For several decades, Republicans used Supreme Court nomination hearings to sharpen their knives against Roe v. Wade. They have long seized the opportunity to make their case against Roe, railing against the decision as a paragon of judicial activism and overreach. During Ketanji Brown Jackson’s hearings this week, GOP senators have, predictably, condemned Roe—but not as much as might be expected. Instead, many senators have turned their attention to a different precedent that’s likely next on their hit list once Roe likely falls this summer: Obergefell v. Hodges, the 2015 decision recognizing same-sex couples’ constitutional right to marry.
Loathing for Obergefell emerged early on Tuesday, when Republican Sen. John Cornyn launched a frontal assault on the ruling, then sought Jackson’s reaction. He began by criticizing “substantive due process,” which holds that the “liberty” protected by the due process clause protects substantive rights, not just procedural ones. The Supreme Court has used this theory to enforce “unenumerated rights” that it deems fundamental, including the right to marry, raise children, use contraception, and terminate a pregnancy. Along with equal protection, it served as the basis of Obergefell. According to Cornyn, however, this doctrine is “just another form of judicial policymaking” that can be used “to justify basically any result.”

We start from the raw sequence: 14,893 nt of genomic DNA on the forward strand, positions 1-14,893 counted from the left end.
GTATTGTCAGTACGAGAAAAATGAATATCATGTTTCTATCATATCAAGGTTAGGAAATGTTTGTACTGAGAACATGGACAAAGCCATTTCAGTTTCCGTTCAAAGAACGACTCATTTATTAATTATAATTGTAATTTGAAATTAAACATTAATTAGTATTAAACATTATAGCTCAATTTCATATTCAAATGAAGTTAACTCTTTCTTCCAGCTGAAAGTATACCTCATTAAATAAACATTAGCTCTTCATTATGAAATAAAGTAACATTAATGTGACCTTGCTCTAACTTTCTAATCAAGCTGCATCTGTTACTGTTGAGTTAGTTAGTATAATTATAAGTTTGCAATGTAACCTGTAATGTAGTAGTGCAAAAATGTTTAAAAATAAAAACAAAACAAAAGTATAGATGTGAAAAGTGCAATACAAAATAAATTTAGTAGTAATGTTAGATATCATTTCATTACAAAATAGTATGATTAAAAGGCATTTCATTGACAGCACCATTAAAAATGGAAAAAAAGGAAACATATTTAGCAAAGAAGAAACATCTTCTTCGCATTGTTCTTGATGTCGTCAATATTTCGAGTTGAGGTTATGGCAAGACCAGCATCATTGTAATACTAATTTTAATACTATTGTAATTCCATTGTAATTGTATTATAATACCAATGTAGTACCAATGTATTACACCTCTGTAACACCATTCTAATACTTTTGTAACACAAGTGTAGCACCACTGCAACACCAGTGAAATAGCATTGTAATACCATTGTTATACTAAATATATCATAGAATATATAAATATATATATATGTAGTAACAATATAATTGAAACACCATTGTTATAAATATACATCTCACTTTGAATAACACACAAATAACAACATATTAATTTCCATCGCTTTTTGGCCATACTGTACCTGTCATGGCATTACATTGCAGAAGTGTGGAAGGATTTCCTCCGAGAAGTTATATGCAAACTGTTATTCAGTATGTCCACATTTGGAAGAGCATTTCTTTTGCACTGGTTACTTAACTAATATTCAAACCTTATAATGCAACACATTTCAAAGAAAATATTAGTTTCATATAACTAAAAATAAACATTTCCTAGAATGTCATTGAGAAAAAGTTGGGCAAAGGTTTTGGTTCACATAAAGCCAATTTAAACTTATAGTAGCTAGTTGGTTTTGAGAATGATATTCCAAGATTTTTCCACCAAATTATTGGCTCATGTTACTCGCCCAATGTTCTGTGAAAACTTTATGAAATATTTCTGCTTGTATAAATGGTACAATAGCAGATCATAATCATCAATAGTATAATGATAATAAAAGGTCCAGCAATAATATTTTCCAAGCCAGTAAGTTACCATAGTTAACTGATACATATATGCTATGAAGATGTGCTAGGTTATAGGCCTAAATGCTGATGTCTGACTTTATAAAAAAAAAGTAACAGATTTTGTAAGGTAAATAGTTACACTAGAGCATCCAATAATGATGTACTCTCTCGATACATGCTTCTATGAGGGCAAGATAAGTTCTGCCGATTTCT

Obergefell, Cornyn told Jackson, was “a dramatic departure from previous laws” that contradicted “234 years” of history. Most states, he pointed out, had not yet repealed their bans on same-sex marriage when the “edict” came down. “Do you share my concern,” he asked Jackson, “that when the court … creates a new right, declaring that anything conflicting with that is unconstitutional, that it creates a circumstance where those who may hold traditional beliefs on something as important as marriage, that they will be vilified as unwilling to assent to this new orthodoxy?”
Cornyn then lectured Jackson about the alleged evils of Obergefell. “When the court overrules the decisions made by the people,” he told her, “as they did in 32 of the 35 states that decided to recognize only traditional marriage between a man and a woman, that is an act of judicial policymaking.” The senator went on to claim that “Dred Scott, which treated slaves as chattel property, was a product of substantive due process.” (That’s not actually true, but it marks an obvious effort to sully decisions like Obergefell with the taint of racist origins.) Cornyn also dismissed Obergefell as “court-made law that we’re all supposed to salute smartly and follow because nine people who are unelected, who have lifetime tenure, whose salary cannot be reduced while they serve in office—five of them decide that this is the way the world should be.”
Republican Sen. John Kennedy picked up this baton a few hours later. Kennedy criticized Justice Anthony Kennedy, the author of Obergefell, for refusing to identify a “formula” for fundamental rights and instead going “case by case.”